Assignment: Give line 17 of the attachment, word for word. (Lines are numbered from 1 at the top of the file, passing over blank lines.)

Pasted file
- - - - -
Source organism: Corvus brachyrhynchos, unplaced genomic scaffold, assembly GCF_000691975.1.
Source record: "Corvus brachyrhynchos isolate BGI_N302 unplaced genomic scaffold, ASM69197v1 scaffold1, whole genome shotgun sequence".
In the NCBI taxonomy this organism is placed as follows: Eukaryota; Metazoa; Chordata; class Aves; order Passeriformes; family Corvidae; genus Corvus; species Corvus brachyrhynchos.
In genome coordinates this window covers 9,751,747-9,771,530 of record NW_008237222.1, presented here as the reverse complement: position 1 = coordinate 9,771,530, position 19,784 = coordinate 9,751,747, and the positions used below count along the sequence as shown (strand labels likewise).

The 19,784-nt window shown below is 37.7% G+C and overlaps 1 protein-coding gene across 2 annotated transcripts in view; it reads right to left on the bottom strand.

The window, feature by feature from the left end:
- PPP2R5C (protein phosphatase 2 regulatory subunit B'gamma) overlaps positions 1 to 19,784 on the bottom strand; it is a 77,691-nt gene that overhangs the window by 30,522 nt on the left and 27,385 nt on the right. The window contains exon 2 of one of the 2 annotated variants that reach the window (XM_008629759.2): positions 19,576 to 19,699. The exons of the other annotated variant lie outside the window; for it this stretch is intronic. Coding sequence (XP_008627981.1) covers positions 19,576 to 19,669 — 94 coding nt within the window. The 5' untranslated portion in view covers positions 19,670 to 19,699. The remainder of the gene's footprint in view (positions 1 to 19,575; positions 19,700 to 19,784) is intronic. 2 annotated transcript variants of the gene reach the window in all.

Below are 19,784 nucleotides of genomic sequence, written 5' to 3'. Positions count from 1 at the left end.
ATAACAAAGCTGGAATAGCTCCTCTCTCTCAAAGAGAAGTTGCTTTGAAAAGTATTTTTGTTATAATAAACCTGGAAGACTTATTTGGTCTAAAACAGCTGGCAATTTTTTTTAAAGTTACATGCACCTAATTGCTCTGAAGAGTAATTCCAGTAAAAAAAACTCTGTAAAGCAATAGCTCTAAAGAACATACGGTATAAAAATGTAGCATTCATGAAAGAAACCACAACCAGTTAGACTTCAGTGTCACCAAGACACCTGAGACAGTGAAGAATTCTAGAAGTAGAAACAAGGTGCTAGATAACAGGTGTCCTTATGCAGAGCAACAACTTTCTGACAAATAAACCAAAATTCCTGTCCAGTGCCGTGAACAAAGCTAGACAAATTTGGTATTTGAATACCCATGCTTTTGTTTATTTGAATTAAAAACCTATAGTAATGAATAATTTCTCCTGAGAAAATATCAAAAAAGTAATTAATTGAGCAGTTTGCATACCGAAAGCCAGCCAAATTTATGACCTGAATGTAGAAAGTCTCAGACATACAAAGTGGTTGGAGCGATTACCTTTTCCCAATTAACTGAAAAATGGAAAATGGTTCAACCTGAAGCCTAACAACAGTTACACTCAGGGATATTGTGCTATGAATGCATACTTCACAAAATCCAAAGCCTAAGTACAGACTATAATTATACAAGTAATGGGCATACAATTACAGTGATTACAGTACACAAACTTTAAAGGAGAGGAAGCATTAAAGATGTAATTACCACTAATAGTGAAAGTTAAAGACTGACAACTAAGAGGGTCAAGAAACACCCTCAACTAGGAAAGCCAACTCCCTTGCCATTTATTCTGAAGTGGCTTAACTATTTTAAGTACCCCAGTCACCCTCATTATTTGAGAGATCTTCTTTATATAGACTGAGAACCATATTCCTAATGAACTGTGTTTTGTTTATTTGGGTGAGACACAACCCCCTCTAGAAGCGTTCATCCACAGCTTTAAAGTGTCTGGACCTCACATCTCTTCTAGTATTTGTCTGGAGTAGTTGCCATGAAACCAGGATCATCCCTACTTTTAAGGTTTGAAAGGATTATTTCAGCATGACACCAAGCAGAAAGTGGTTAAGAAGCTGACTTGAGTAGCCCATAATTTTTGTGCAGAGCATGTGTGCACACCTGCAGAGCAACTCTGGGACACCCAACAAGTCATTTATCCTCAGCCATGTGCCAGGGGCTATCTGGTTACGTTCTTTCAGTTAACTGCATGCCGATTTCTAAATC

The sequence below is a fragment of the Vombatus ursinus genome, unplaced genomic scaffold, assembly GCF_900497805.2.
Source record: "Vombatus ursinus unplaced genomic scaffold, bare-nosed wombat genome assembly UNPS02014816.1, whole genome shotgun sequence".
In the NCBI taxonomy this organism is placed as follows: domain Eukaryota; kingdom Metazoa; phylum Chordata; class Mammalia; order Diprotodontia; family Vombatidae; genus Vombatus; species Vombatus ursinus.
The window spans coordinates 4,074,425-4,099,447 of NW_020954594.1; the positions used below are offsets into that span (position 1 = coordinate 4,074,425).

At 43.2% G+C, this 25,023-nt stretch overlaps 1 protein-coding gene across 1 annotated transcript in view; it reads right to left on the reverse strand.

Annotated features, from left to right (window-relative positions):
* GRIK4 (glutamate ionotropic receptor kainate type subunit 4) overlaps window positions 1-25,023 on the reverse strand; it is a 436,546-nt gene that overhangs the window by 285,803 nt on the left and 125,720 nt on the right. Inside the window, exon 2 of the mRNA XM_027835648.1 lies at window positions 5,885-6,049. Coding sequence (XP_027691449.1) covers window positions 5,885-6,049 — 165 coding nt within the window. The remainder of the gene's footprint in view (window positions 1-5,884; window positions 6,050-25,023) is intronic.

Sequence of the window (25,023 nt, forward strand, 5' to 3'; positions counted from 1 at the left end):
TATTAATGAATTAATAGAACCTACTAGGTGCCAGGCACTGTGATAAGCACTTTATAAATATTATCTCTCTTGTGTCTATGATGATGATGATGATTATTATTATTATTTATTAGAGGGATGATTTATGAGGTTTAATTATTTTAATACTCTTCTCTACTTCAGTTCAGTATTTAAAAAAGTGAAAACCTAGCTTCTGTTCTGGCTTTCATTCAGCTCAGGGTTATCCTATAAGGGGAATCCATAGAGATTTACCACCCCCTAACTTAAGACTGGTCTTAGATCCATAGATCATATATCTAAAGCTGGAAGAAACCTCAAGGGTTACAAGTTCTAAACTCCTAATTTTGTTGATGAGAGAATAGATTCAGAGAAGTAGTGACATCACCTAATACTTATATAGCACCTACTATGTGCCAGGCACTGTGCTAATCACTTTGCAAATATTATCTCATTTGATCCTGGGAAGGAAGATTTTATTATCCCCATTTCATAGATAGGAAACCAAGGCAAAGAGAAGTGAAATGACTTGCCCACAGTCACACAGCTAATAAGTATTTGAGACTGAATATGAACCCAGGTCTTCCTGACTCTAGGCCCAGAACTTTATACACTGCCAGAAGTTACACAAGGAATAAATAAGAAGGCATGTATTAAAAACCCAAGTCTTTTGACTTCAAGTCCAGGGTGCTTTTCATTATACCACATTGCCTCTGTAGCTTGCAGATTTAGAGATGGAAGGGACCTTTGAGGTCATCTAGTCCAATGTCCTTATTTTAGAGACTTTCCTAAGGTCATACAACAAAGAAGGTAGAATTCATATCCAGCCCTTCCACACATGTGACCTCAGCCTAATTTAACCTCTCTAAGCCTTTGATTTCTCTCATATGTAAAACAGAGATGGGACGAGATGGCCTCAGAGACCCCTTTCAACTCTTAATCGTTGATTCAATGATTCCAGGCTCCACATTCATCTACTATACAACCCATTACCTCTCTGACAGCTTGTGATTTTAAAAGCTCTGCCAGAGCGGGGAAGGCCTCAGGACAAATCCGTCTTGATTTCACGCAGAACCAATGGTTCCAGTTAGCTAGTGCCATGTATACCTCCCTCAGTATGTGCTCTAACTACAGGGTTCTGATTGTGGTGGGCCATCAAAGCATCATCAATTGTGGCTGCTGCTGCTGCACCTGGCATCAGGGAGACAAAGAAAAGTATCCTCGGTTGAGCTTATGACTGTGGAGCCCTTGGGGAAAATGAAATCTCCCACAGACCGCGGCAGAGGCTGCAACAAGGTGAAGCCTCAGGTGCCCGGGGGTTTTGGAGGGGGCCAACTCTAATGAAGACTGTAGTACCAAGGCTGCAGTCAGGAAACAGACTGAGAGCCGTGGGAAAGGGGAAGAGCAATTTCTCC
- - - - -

Sequence of the window (25,023 nt, forward strand, 5' to 3'; positions counted from 1 at the left end):